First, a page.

The Gunners boss spoke passionately about his future vision for the club, but majority shareholder Kroenke gave little to nothing away on the major issues of the day
Stan Kroenke may not recognise the term, but he plays a remarkably good forward defensive.
The American made a short statement at the start of Arsenal's AGM this morning but then decided he would take no further part in the debate, refusing to answer questions that were directed his way in his capacity as majority shareholder.
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Yet most of the themes fans wanted clarity on – whether Kroenke will hold meetings with them, if he plans to take money out of the club and whether he will dilute his own shareholding to allow supporters a greater percentage – were almost all given lip service but largely ignored.
In many ways, though, Arsenal supporters should be grateful. After all, this meeting a year ago was a near-disaster, with shareholders shouting at the board and anarchy reigning in the stands and at the AGM. A year on and the club have qualified for the Champions League for a 16th successive year, signed Mesut Ozil and started the season well.
In short, the mood was entirely different 12 months on. Whereas a year ago the future of Arsene Wenger was on everybody's lips, now it is a given he will sign a new two-year deal after agreeing to sign a contract in the coming weeks, as revealed by Goal earlier on Thursday.
There was no single question on his future, but that is solely because it is up to him to decide. With the squad he is building it seems counter-intuitive that he would walk away after so many years of anguish.
And the manager admitted his belief that Arsenal can win the Premier League in May, and the rest of the board took it in turns to praise their manager, with Kroenke lauding 'his values' before saying 'I couldn't be more honoured to introduce our manager' when Wenger took the stage.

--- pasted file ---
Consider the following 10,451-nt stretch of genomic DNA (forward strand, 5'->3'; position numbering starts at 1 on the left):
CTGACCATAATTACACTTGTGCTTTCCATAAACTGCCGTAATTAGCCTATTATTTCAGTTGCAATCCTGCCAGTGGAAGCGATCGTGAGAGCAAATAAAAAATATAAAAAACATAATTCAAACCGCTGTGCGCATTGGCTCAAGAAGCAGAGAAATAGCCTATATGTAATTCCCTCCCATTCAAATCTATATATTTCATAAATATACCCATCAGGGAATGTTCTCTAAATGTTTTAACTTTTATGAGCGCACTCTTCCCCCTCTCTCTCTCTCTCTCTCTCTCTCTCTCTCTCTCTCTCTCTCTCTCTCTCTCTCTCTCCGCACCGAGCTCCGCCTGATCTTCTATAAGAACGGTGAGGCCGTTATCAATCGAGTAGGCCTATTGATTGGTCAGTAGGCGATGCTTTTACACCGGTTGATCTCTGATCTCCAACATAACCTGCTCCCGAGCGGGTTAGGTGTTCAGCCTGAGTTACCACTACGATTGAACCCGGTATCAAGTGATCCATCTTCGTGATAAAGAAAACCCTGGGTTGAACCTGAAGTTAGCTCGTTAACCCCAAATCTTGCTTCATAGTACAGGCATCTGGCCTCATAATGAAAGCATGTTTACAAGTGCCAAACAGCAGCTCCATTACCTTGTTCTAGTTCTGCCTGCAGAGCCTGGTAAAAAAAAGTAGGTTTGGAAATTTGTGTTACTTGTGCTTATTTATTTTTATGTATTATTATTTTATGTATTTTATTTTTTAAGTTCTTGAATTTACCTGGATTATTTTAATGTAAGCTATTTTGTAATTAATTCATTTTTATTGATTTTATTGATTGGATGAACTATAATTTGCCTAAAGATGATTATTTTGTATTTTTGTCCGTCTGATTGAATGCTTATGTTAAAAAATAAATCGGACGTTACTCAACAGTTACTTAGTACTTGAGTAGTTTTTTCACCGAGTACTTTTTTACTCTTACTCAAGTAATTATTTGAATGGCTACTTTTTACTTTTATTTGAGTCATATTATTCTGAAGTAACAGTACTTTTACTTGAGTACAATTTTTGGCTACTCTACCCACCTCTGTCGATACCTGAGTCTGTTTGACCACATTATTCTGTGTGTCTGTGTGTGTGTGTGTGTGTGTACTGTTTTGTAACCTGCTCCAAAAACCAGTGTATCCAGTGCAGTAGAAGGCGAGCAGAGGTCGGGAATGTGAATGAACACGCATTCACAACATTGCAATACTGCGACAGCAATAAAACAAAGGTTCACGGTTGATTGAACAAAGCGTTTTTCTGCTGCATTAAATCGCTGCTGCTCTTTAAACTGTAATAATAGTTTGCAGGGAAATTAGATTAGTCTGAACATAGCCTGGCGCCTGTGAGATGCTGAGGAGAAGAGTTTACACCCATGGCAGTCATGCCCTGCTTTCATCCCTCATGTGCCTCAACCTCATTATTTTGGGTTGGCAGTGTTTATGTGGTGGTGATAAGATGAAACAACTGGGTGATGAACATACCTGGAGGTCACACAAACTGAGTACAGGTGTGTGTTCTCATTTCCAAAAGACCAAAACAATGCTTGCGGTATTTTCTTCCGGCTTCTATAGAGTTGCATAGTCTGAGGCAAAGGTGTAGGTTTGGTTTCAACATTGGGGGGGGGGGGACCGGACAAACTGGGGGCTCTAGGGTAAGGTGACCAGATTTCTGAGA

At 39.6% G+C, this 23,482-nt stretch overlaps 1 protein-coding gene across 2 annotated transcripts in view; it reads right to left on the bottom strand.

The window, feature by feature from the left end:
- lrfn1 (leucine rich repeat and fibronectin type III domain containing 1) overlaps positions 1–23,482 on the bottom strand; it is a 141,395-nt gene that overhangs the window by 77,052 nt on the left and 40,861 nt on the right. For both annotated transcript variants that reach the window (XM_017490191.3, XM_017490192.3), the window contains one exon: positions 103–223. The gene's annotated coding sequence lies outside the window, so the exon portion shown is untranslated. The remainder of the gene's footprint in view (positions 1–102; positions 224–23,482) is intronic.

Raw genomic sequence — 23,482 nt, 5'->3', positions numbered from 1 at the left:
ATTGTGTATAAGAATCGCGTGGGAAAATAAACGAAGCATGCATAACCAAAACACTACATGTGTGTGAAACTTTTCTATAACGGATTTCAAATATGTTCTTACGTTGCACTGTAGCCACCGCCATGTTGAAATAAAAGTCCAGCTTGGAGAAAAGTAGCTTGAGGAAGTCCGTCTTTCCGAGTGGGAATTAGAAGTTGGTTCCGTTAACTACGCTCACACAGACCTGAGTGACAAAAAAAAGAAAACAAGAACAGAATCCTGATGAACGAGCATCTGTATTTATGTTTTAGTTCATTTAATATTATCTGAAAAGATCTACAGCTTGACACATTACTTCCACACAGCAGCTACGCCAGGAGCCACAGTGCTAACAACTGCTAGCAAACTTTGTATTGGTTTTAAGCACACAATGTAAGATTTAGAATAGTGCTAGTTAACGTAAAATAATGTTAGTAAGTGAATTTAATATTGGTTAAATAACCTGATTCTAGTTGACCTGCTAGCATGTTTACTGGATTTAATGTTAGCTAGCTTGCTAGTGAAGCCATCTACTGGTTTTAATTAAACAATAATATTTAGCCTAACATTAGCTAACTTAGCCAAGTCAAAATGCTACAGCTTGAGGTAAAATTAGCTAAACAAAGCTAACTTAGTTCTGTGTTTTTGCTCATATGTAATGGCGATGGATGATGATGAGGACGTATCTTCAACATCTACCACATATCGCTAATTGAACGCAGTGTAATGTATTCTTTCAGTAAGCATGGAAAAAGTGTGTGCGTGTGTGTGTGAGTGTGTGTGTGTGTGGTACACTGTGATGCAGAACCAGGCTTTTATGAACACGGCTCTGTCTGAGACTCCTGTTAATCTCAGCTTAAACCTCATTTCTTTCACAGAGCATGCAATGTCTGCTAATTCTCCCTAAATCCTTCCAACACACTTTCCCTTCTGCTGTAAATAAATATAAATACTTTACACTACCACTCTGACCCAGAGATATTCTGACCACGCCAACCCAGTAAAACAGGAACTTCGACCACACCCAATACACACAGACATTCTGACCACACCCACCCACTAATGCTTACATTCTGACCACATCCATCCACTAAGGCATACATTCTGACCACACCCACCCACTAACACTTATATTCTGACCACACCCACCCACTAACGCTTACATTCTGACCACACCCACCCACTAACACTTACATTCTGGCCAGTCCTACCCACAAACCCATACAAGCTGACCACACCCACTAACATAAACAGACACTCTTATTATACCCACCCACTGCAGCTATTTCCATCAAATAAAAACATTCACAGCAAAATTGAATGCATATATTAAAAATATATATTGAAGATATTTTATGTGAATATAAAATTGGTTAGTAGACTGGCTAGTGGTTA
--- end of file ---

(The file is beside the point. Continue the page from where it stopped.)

Yet the reality is not quite as sunny as it appears on the surface. It was two months ago today, for example, that the fans were in near-revolt after the home defeat to Aston Villa. Ozil is a superb signing but others are needed and the fixtures to come are harder.
“If you look at the end of November you will have a much clearer idea of where the strengths in the Premier League lie,” admitted Wenger.
And there is also the thorny issue of Kroenke's plans. The most basic point to make is that he is a businessman. Kroenke Sports Enterprises (KSE) also owns the Colorado Rapids (MLS), Mammoth (Lacrosse), Avalanche (Ice Hockey), Crush (indoor American Football), the Denver Nuggets (Basketball) and the St Louis Rams (American Football).
He has not taken a penny out of any of these institutions, but when asked whether he would promise not to do take any dividends at Arsenal in the future the language was precise.
Speaking on behalf of Kroenke, new Chairman Sir Chips Keswick responded: “Mr Kroenke has never taken a dividend out of any of the sporting organisations which he owns, and nothing in this policy has or is changing.”
That is most certainly not a 'no' – and with Arsenal having just signed a £150m deal with Emirates it would hardly be a shock if Kroenke changed tack.
He is also refusing to give a larger stake-holding to Fanshare – an initiative that allows supporters to buy shares in their club and was praised by the former sports minister Hugh Robertson when it was launched – or meet with fans.
Kroenke believes that by attending the AGM and instructing his executives, principally Gazidis, to meet regularly with fan groups he is fulfilling the promises he made when he purchased the club in 2010; many of those same supporters' groups disagree.
But while those are clear issues it is important to emphasise that the mood was positive. When asked about Arsenal's failure to explore the American market in contrast to Tottenham, Gazidis pulled out a cracker.
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Keswick, 73, who replaced Peter Hill-Wood as Chairman in June, responded to a question on the Qatar World Cup by claiming 'I probably won't be alive so I won't be going', and it is patently clear the club have moved on from 12 months ago.
Yet while questions were understandably not allowed from the floor at first in contrast to last year, the most impressive performer was, as ever, Wenger.
He spoke fluently about his three-pronged approach to the transfer market – developing local youngsters, trusting his eye by improving and constantly bringing in youngsters from all over the globe and, lastly, the big-name signing – and sounded like a man who is entirely confident in his job security.
“I believe our future is very positive,” he said. “We have a huge advantage which is that our club is well respected all over the world as we have values, are not artificial, have traditions, are forward-thinking and give chances to those who deserve it.
“I travel a lot and our club is loved for way we try to play football and the qualities our club has always defended.
“If we get all our players back I am very convinced we have a strong part to play (in the Premier League) and am confident that at the end of May we will be happy.
“That is my wish and your wish as well. Therefore I hope at the end of May we can organise a very positive meeting and have the pleasure to meet you again.”
If that had been said a year ago Wenger would have looked foolish. Not now.